Ben Franklin is his name. Currently their state director but he could easily be at home in the Liberals or Labor. He is known around the NSW parliament as a classic political animal. The National Party is just where he is today.

He lives at Kirribilli in lower North Shore Sydney and figured out 'doing the numbers' when he was President of the Young Liberals.

Franklin is thought of as a 'wet' or a lefty. Certainly not the kind of bloke who'd really know much about the plight of people on the land.

So what are they doing giving him top pre-selection?

Franklin knocked out of the way a real-deal kind of bloke called John Williams who lives in Broken Hill.  Williams has run a business in a country town and has represented one of the largest electorates in the country from The Murray to the Queensland border. He is known to fly a light plane to get around his electorate.

Another MP, Melinda Pavey was also knocked out of the way. She's an ex-family business operator who has a young family living on the North Coast. She oversees Rural Health for the NSW Government.

Franklin's rise to the top is exactly not what the National Party leadership in NSW wanted. It goes against the wishes of Deputy Premier Andrew Stoner.

I appreciate that internal party politics is not everyone's cup of tea - but it strikes me as sad that even the National Party has become just another way for ambitious young city types to get into parliament.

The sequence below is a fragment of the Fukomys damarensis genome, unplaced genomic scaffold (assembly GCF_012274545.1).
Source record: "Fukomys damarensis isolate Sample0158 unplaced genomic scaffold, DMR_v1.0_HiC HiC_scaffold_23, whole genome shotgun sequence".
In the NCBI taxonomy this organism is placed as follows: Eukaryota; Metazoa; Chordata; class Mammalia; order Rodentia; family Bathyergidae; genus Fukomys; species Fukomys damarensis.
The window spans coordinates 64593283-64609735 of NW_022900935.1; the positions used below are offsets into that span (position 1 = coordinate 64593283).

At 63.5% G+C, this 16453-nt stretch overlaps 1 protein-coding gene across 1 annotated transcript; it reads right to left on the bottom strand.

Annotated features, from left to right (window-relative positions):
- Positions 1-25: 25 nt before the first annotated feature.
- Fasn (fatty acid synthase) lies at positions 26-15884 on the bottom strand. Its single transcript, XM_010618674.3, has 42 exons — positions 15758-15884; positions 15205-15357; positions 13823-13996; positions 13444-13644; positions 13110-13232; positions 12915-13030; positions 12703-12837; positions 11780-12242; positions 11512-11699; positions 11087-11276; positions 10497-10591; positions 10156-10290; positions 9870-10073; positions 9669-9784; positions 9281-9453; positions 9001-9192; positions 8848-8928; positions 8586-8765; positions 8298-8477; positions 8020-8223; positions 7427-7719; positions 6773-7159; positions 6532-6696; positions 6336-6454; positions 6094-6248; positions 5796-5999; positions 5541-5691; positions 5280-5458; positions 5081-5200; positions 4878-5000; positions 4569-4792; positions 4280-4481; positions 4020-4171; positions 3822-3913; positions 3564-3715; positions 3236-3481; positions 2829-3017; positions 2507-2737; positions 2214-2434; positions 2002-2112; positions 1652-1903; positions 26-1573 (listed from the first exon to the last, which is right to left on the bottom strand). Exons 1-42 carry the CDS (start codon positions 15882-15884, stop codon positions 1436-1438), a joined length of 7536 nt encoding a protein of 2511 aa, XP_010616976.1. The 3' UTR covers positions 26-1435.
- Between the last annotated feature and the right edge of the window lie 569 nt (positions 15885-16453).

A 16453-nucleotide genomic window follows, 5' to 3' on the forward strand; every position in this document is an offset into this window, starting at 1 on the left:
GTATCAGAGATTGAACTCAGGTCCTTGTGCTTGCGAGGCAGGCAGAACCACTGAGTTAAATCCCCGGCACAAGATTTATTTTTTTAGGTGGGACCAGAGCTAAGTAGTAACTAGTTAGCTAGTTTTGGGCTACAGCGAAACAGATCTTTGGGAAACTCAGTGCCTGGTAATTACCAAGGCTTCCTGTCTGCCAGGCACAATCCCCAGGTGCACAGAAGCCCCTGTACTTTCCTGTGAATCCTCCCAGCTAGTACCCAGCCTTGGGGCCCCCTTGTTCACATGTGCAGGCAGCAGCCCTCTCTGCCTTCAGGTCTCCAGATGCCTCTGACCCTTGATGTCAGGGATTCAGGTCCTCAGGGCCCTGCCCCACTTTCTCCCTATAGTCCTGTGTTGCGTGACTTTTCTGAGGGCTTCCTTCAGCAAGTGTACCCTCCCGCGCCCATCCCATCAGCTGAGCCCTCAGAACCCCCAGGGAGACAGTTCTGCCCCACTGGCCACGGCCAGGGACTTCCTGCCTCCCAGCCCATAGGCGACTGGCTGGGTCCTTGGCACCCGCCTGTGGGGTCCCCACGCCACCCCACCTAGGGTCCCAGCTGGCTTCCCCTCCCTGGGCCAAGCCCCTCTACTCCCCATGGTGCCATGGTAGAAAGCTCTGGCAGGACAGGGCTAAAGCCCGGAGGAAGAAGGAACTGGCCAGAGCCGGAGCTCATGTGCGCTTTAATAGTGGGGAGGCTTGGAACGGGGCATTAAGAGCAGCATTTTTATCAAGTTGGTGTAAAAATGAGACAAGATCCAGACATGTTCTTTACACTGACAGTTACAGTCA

Antidemocratic Greens

 It was called the March in March.  This time it was Abbott who was pilloried in abusive placards and righteous speeches, as the green left railed against Abbott's odious platform.

This week, Christine Milne praised that sentiment when she fronted the National Press Club. To be fair, it was a more sophisticated entreaty to voters to ‘‘make the WA election the turning of the tide; make it the defining moment where Tony Abbott’s radical, extreme agenda is stopped. Make it the moment, as [Greens senator] Scott Ludlam said, 'when we take our country back'.’’

While Milne’s call for action via the ballot box was perfectly defensible, stripped back, it asserted that the Greens speak for the majority and that Tony Abbott lacks legitimacy.

But where is the evidence given that this government has not even served out a single year of its three-year term nor handed down one budget?